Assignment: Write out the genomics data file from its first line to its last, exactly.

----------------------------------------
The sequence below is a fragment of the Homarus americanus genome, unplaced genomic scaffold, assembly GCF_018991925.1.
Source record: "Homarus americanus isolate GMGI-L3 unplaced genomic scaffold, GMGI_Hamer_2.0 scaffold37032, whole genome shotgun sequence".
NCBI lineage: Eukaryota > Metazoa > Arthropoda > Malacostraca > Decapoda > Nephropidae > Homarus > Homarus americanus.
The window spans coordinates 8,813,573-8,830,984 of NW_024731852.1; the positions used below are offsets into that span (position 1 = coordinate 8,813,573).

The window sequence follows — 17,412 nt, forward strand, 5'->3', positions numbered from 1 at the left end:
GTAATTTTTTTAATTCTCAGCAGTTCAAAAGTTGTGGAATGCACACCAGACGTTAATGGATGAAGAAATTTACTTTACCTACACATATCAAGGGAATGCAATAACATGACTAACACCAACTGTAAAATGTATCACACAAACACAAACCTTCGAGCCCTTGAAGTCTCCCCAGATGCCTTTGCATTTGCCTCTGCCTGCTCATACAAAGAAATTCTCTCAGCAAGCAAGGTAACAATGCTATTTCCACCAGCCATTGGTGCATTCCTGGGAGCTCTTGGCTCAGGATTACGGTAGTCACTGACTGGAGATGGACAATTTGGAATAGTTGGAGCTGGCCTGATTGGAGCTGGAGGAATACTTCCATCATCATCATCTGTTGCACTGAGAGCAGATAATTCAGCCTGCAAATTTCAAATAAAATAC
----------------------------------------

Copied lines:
The sequence below is a fragment of the Homarus americanus genome, unplaced genomic scaffold, assembly GCF_018991925.1.
Source record: "Homarus americanus isolate GMGI-L3 unplaced genomic scaffold, GMGI_Hamer_2.0 scaffold37032, whole genome shotgun sequence".
NCBI lineage: Eukaryota > Metazoa > Arthropoda > Malacostraca > Decapoda > Nephropidae > Homarus > Homarus americanus.
The window spans coordinates 8,813,573-8,830,984 of NW_024731852.1; the positions used below are offsets into that span (position 1 = coordinate 8,813,573).

The window sequence follows — 17,412 nt, forward strand, 5'->3', positions numbered from 1 at the left end:
GTAATTTTTTTAATTCTCAGCAGTTCAAAAGTTGTGGAATGCACACCAGACGTTAATGGATGAAGAAATTTACTTTACCTACACATATCAAGGGAATGCAATAACATGACTAACACCAACTGTAAAATGTATCACACAAACACAAACCTTCGAGCCCTTGAAGTCTCCCCAGATGCCTTTGCATTTGCCTCTGCCTGCTCATACAAAGAAATTCTCTCAGCAAGCAAGGTAACAATGCTATTTCCACCAGCCATTGGTGCATTCCTGGGAGCTCTTGGCTCAGGATTACGGTAGTCACTGACTGGAGATGGACAATTTGGAATAGTTGGAGCTGGCCTGATTGGAGCTGGAGGAATACTTCCATCATCATCATCTGTTGCACTGAGAGCAGATAATTCAGCCTGCAAATTTCAAATAAAATAC